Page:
Jason Reed / Reuters

The justice system cannot please everyone, but it at least aims to provide some sort of closure. That’s why one of the least satisfying outcomes of Special Counsel Robert Mueller’s report on Russian interference in the election, as summarized by Attorney General William Barr, is its approach to the question of whether President Donald Trump obstructed justice.

Though this message was delivered in a very different way, it is reminiscent not of Watergate or any of the other past presidential standards that have become common analogues, but instead of former FBI Director James Comey’s 2016 recommendation that Hillary Clinton not be charged with a crime in connection with her use of a personal email server while secretary of state. In both cases, Justice Department officials found evidence both for and against a crime. In both cases, they determined that prosecuting a case wasn’t tenable. And in both cases, the outcome is likely to enrage nearly half of the American electorate, splitting the country rather than providing a reconciliation.

Instead of reaching a conclusion about whether the president obstructed justice, Mueller’s team laid out evidence for both cases. Peskily for Trump, because it contradicts his claims, Mueller wrote, “While this report does not conclude that the President committed a crime, it also does not exonerate him.”

In the absence of a determination from Mueller, and sidestepping the complicated questions of whether a sitting president could have been indicted for obstruction, Barr wrote that he and Deputy Attorney General Rod Rosenstein decided not to prosecute, citing three factors. The first is that many of Trump’s actions took place in plain sight. These were not behind-the-scenes machinations, but moves that were (depending on one’s perspective) either brazen transgressions or simple exercises of presidential power, such as firing Comey and then telling NBC News’s Lester Holt that he had done so, because of the Russia investigation. The second is that because Mueller concluded there was no collusion between the Trump campaign and Russia, there was no underlying crime for which the president could obstruct justice. The third was the difficulty of obtaining a conviction beyond a reasonable doubt.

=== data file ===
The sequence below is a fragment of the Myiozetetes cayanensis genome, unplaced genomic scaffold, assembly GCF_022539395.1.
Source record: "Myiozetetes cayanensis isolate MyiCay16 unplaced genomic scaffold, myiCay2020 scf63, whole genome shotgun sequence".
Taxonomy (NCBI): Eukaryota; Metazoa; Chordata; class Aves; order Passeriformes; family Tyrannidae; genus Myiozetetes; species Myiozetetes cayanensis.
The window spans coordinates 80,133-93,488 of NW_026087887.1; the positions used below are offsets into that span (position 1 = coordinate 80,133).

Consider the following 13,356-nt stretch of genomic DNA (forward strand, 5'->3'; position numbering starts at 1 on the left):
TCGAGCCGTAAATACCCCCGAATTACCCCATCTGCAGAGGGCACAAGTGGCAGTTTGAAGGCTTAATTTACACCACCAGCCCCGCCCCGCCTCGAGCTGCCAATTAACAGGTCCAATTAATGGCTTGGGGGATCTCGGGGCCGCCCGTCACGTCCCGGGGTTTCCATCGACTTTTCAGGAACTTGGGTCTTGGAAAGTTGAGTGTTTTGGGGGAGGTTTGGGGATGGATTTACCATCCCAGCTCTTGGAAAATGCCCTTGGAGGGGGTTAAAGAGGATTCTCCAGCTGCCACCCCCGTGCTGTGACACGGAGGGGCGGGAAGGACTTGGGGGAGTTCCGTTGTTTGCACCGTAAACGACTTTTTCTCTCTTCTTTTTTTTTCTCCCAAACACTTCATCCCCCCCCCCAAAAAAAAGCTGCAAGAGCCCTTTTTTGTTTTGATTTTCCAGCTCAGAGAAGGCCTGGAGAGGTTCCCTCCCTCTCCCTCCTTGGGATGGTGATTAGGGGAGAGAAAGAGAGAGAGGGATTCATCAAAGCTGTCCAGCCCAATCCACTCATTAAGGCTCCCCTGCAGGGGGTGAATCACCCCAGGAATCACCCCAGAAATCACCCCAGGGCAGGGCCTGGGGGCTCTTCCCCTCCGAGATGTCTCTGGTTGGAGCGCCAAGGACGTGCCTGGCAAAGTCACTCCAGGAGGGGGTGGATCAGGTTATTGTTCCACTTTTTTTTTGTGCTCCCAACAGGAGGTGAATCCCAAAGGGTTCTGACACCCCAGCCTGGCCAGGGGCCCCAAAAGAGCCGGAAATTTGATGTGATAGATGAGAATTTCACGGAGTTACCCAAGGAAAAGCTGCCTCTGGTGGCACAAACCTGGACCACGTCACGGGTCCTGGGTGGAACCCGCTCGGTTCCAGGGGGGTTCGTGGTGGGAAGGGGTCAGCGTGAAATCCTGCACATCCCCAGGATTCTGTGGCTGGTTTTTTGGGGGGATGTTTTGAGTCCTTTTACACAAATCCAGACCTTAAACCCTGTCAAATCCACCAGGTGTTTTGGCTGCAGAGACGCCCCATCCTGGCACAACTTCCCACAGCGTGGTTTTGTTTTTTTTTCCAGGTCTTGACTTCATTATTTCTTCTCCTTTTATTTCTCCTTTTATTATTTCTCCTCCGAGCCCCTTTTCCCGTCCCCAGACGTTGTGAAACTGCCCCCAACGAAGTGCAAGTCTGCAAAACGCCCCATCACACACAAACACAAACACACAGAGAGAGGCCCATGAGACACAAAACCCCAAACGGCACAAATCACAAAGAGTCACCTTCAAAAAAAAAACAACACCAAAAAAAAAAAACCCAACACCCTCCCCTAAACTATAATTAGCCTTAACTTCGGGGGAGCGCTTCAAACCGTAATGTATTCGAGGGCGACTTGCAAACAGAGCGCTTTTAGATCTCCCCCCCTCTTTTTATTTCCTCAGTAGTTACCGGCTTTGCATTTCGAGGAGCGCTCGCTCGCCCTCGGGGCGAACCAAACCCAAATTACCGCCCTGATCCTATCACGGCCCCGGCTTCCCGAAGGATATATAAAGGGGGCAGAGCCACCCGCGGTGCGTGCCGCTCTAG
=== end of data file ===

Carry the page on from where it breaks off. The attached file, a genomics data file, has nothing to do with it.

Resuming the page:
Comey’s July 5, 2016, press conference recommending that Clinton not face charges is best remembered for his harsh words about the then–Democratic presidential candidate, calling her “extremely careless” in her handling of classified information. The decision was a major breach of protocol, because Comey both usurped the attorney general’s authority to decide on charges and disparaged Clinton without indicting her. The Trump White House cited it as the official reason for Comey’s dismissal the next year, though the president himself quickly demolished that pretense with his comments to Holt.

The backlash to Comey’s announcement—not only from Clinton supporters, but also from many current and former Justice Department staffers—shaped the low-key, cautious release of Mueller’s conclusions, including the special counsel’s personal silence and the dry summary of his work released to the public. But Comey’s explanation for his recommendation echoed Barr’s on Sunday.